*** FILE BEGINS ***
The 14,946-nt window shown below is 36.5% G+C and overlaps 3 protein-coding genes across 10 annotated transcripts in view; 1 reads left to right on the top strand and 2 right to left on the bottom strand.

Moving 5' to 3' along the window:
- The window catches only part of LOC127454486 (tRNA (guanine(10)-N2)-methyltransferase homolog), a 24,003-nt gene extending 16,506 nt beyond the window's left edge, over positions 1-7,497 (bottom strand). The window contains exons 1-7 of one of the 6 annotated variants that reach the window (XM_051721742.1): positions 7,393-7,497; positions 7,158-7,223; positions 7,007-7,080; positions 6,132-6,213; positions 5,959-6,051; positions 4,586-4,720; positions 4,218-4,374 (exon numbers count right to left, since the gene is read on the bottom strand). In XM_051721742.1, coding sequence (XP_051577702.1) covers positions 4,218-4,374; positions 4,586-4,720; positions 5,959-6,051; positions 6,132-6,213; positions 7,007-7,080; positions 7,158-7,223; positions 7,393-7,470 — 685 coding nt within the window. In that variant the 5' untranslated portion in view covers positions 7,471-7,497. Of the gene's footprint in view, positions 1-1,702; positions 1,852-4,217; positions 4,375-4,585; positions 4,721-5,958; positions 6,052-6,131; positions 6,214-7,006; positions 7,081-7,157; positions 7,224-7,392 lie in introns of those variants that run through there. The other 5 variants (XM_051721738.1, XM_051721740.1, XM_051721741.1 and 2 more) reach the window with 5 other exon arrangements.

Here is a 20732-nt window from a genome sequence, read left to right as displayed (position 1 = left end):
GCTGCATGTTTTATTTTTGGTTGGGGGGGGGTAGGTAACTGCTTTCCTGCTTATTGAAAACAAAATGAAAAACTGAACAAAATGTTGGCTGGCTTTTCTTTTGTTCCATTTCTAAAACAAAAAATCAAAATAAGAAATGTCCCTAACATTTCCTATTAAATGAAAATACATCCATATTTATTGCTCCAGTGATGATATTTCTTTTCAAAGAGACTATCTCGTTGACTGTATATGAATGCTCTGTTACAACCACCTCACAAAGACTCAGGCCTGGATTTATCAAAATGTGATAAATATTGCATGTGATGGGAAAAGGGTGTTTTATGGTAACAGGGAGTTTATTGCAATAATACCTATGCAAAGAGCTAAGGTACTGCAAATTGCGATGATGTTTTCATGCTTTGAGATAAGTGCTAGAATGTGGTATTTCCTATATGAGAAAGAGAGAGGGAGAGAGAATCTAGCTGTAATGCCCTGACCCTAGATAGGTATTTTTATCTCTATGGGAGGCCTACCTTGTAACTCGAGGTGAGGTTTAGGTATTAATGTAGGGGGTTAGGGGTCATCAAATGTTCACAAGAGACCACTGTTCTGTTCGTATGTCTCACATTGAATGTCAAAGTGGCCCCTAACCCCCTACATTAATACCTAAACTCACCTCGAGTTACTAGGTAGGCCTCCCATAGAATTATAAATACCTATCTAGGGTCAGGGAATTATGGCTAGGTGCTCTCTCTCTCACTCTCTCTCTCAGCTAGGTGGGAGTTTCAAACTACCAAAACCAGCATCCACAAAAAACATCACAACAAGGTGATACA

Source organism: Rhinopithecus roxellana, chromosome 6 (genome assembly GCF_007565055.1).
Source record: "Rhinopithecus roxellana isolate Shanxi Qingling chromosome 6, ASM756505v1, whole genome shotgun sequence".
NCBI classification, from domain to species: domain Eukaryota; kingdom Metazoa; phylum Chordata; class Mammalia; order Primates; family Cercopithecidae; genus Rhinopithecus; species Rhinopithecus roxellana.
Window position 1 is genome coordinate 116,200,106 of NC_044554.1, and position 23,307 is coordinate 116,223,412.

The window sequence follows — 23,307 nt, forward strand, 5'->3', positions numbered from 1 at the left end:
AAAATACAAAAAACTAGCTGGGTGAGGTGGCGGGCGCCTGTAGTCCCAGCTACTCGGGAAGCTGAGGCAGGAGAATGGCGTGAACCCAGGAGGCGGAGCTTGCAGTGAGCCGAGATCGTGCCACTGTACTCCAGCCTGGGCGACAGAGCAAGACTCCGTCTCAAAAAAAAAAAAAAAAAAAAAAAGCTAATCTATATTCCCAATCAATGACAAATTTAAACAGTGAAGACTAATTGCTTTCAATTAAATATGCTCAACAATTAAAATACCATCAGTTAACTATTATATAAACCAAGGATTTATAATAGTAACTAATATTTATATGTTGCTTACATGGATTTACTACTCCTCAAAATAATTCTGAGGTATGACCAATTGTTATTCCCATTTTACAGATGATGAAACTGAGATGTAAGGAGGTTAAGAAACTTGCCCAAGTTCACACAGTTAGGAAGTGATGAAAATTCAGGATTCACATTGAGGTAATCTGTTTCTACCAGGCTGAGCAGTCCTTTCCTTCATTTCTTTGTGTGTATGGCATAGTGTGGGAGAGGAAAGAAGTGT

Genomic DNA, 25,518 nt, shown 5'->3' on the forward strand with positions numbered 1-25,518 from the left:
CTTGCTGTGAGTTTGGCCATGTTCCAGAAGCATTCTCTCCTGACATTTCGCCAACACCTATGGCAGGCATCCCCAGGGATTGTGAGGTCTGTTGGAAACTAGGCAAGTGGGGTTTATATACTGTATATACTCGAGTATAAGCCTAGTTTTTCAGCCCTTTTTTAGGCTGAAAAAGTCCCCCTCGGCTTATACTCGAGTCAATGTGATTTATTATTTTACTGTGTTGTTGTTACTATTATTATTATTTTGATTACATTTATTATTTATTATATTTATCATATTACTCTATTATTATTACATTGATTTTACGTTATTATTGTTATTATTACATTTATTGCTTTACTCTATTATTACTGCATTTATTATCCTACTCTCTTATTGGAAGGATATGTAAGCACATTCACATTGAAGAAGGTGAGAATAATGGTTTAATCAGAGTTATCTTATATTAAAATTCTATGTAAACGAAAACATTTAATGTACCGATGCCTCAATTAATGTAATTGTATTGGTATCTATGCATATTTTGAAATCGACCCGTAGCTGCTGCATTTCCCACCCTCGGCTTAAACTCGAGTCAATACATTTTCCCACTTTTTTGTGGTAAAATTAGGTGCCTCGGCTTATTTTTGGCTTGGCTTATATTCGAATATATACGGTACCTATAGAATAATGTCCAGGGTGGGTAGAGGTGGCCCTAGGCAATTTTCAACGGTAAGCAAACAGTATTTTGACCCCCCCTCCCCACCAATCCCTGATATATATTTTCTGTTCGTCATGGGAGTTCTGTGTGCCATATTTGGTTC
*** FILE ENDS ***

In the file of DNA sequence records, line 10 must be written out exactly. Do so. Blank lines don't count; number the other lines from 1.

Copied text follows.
The window sequence follows — 23,307 nt, forward strand, 5'->3', positions numbered from 1 at the left end: